Sunday Manifest: Nashville, TN

Photo: Sean Pavone/Shutterstock

If cities had soundtracks, none would sound quite like Nashville.

Tennessee’s Music City combines country, bluegrass, rock, pop, Americana, gospel, classical, jazz, and blues—all in perfect harmony—to create one of the best places in the world to remember music’s greatest performers, see today’s top artists, and maybe discover the next big thing.

While the music takes center stage, Nashville is also home to incredible Southern cuisine, top-notch cultural landmarks, and four professional sports teams, making it an excellent big city vacation destination.

Whether you visit for the music, museums, and creative energy, come for an NFL or NHL matchup, or just want to hit the restaurants to test your spice tolerance with Nashville’s famous barbecue and hot chicken, there’s a lot to do here. And there’s no better place to start than the city’s Downtown district and its surrounding neighborhoods.

With cool, boutique hotels, chef-driven eateries, and amazing live entertainment 365 days a year, this bustling urban area is the beating heart of Nashville’s music scene, as well as a must-visit destination for foodies and families. Be sure to check out the world-famous Wild Horse Saloon, a three-story venue featuring great local and national acts, a restaurant, and the city’s largest dance floor. It’s a family-friendly spot—perfect if you’re traveling with kids—and they offer complimentary line dancing lessons for all ages.

Photo: Chad Morehead/Unsplash

Just down the street, along the iconic neon-lit entertainment strip known as Honkey Tonk Highway, you’ll find more rollicking live music spots, including the popular Bootlegger’s Inn, Ole Red Nashville, and AJ’s Good Time Bar. Most of the bars are open until 3am with no cover charge, so it’s easy to walk the strip, enjoying the party atmosphere and fantastic live shows at multiple venues.

For a quieter pursuit, visit the Musicians Hall of Fame. This premiere museum features a variety of interactive exhibits and unique displays honoring some of the best and brightest musicians of all time—from country music greats to Jimmy Hendrix, the Beach Boys, Stevie Wonder, and more.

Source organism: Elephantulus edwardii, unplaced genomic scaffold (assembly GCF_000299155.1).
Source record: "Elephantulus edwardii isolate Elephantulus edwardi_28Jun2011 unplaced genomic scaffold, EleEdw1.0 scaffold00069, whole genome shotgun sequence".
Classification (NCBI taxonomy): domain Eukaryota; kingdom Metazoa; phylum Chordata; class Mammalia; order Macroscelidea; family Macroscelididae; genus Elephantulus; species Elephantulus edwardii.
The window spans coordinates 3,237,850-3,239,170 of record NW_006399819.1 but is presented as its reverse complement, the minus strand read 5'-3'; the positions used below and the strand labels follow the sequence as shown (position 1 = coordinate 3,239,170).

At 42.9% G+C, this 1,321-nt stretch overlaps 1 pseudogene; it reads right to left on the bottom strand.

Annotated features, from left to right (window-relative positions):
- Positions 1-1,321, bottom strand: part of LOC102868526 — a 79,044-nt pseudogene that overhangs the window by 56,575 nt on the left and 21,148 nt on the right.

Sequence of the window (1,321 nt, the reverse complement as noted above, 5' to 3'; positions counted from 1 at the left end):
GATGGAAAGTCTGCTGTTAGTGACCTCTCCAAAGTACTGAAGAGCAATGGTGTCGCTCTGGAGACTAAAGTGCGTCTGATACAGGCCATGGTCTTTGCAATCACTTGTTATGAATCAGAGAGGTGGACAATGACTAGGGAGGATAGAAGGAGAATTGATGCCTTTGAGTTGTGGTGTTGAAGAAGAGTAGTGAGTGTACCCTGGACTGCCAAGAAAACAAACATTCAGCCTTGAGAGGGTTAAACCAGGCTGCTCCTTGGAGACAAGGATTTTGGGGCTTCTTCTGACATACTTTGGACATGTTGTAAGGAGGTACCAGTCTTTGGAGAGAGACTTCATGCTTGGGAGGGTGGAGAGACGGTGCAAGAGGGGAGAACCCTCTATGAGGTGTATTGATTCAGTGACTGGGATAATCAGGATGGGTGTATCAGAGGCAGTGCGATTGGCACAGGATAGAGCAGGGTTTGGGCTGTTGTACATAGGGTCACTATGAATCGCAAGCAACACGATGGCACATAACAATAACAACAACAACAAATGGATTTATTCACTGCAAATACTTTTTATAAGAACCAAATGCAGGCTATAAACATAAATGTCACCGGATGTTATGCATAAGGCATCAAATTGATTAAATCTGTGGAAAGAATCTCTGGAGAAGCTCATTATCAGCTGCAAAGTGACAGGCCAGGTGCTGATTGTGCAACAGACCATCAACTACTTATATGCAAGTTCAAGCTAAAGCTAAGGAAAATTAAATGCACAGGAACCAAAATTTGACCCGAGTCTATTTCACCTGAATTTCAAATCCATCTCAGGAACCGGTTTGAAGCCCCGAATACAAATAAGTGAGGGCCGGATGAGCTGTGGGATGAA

Or spend some time at Imagine Recordings, the studio where stars like Johnny, George, Alan, and Reba have recorded hits in its sound-perfect environment. Here you can relax a while and watch the magic happen during a live studio recording session. It’s truly a one-of-a-kind experience in a one-of-a-kind city.

Two more music-centered museums worth checking out are the renowned Country Music Hall of Fame and the National Museum of African American Music, both just blocks away from other downtown points of interest.

Though it’s easy enough to grab a cab, call an Uber, or hail a pedicab to get around, walking is the best way to explore downtown Nashville, so comfortable shoes are a must. Fortunately, the sidewalks here are wide, there are quiet side streets made for strolling, and there are dozens of hotels in the area that make a perfect—and convenient—home-base for your stay.

After taking in the local music scene, spend some time outdoors enjoying the river views at the popular Riverfront Park that spans downtown. Or grab lunch to go from one of the local bakeries or sandwich shops and have a picnic at one of the shaded tables in Church Street Park or at the expansive Centennial Park, two miles west of downtown.

Photo: STLJB/Shutterstock

At Centennial, you can also visit the must-see Nashville Parthenon, a full-scale and detailed replica of the one in Athens, Greece. Nashville’s Parthenon, originally built in the late 1800s for the Tennessee Centennial Exposition, is now home to a stunning 42-foot statue of the goddess Athena as well as an incredible fine arts museum showcasing classic and modern artwork in multiple galleries.

Outside of downtown, other fun Nashville neighborhoods to explore include Opryland/Music Valley, home of the Grand Ole Opry House, the Gaylord Springs Golf Course, and a 4-acre water park; Germantown, with the Tennessee State Museum and First Horizon Park (home of the minor-league Nashville Sounds Baseball Club); and the culturally-diverse neighborhood of East Nashville, known for its eclectic vibe, vintage stores, and hip restaurants. Though a little farther out from Nashville’s center, they each have a personality of their own and are totally worth visiting if you have the time.

Of course, no trip to Music City is complete without trying the food that makes Nashville unique—Tennessee barbecue, down-home Southern, and the famous hot chicken. And with all the walking and exploring you’ll do while visiting, you’ll definitely need time to refuel and catch your breath.

Hattie B’s is the place to go for the city’s fiery namesake dish, while Martin’s Bar-B-Que Joint and Peg Leg Porker are arguably top of the list for barbecue.

Photo: Marsh House courtesy of Thompson Nashville Hotel

For more upscale dining, try the contemporary Southern cuisine at the stylish Marsh House restaurant at the Thompson Hotel. Or enjoy amazing 360-degree skyline views and superb dishes from the award-winning Bourbon Steak in the SoBro neighborhood. You can’t go wrong with either choice, but remember to reserve your table in advance because they fill up quickly.

Our Manifest team has curated a great Three Days of Music, Food, and Fun in Nashville trip, up now on our Experiences page. But if Music City isn’t on your vacation wish list, let us know. We’re always happy to curate a custom trip for you wherever you’d like to go.